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Nat Rev Neurosci. 2017 Jun;18(6):325-333. doi: 10.1038/nrn.2017.36. Epub 2017 Apr 24.

Progranulin, lysosomal regulation and neurodegenerative disease.

Author information

1
Department of Neurology, University of California San Francisco, 675 Nelson Rising Lane, San Francisco, California 94158, USA.
2
Department of Genetics, Stanford University, 300 Pasteur Drive, Stanford, California 94305, USA.
3
Department of Pathology, University of California San Francisco and Pathology Service 113B, San Francisco VA Medical Center, 513 Parnassus Avenue, San Francisco, California 94143, USA.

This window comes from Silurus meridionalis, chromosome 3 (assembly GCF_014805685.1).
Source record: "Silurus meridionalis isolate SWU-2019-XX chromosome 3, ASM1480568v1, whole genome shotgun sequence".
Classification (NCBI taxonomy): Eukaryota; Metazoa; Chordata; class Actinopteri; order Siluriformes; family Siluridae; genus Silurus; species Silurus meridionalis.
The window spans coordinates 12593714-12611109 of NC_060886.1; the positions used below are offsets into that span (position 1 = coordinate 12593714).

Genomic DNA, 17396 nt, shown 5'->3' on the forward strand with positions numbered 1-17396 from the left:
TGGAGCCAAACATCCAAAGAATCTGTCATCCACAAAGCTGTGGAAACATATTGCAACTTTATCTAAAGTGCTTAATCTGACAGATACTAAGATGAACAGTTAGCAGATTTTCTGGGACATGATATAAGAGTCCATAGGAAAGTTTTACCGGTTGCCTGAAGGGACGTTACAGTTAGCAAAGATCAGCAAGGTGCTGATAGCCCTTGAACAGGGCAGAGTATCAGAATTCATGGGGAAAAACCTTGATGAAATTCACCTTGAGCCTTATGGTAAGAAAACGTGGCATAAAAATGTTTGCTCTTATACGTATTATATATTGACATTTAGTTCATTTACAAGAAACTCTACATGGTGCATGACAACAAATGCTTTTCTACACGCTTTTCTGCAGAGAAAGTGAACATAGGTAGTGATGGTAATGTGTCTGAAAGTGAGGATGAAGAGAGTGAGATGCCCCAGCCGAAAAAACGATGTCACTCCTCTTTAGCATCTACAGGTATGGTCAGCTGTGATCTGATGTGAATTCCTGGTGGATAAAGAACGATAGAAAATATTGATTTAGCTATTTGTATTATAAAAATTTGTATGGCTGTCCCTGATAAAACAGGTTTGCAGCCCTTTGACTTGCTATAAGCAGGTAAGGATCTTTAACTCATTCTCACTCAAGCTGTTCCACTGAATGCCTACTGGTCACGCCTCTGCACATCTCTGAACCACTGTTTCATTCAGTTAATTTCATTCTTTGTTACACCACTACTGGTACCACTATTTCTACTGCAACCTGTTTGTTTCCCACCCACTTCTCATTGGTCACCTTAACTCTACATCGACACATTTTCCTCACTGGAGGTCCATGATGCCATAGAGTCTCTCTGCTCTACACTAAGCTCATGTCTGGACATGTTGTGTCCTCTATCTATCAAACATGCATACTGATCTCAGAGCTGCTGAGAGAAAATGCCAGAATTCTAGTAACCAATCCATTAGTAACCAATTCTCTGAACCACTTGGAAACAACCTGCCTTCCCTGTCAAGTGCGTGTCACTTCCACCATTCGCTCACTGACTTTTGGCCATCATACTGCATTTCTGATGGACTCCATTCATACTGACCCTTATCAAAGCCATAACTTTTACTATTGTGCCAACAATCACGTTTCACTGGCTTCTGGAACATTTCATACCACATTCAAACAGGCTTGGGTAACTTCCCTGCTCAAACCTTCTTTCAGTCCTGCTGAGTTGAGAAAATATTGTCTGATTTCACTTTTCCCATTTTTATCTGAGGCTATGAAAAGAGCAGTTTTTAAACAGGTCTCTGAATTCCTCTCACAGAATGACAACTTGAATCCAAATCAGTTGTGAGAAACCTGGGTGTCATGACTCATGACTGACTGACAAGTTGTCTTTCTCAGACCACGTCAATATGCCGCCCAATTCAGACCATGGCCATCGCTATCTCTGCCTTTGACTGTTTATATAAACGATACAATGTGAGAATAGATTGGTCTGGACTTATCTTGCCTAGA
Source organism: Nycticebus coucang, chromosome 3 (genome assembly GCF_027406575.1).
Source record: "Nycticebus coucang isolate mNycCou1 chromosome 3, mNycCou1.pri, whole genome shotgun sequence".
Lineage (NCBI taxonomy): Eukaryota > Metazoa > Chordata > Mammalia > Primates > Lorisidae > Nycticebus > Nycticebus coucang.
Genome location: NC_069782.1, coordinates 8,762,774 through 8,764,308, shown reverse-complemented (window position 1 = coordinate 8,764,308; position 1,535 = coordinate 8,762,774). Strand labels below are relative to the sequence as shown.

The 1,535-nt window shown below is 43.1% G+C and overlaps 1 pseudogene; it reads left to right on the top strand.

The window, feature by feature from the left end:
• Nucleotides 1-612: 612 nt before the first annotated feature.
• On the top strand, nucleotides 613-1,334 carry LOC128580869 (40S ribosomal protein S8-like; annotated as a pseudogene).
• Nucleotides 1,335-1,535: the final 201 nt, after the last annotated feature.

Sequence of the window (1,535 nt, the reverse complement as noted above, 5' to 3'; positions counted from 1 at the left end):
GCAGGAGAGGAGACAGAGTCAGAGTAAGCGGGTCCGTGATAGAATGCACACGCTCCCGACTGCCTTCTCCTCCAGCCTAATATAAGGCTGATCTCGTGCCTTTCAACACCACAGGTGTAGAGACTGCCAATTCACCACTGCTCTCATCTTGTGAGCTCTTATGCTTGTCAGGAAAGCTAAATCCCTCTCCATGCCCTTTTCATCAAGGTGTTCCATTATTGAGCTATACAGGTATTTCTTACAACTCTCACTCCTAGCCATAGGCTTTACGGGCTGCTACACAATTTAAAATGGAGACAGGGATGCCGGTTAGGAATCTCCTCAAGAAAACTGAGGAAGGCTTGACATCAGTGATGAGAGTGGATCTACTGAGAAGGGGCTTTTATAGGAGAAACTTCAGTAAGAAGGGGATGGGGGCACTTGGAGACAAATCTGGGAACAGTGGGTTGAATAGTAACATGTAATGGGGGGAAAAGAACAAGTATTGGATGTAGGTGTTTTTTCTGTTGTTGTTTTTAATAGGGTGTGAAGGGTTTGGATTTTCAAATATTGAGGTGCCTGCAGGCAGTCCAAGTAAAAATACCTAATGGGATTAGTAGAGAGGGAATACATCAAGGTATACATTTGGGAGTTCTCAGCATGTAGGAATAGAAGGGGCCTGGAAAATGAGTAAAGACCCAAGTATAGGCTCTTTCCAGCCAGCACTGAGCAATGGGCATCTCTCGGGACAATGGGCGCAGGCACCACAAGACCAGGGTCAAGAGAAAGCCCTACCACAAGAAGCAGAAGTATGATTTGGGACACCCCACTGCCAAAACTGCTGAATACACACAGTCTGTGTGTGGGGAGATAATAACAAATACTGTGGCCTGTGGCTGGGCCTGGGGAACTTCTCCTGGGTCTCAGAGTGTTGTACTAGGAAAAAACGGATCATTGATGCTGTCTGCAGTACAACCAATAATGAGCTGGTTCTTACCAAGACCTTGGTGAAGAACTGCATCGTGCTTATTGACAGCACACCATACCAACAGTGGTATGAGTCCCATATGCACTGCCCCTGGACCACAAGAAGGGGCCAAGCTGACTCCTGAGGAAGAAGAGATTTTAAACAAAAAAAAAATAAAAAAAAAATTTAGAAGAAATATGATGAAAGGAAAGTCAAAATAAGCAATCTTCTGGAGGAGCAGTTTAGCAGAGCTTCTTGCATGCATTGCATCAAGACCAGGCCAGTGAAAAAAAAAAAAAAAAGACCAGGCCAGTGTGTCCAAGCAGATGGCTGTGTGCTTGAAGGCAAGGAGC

Abstract

The discovery that heterozygous and homozygous mutations in the gene encoding progranulin are causally linked to frontotemporal dementia and lysosomal storage disease, respectively, reveals previously unrecognized roles of the progranulin protein in regulating lysosome biogenesis and function. Given the importance of lysosomes in cellular homeostasis, it is not surprising that progranulin deficiency has pleiotropic effects on neural circuit development and maintenance, stress response, innate immunity and ageing. This Progress article reviews recent advances in progranulin biology emphasizing its roles in lysosomal function and brain innate immunity, and outlines future avenues of investigation that may lead to new therapeutic approaches for neurodegeneration.

PMID:
28435163
PMCID:
PMC6040832
DOI:
10.1038/nrn.2017.36
[Indexed for MEDLINE]
Free PMC Article

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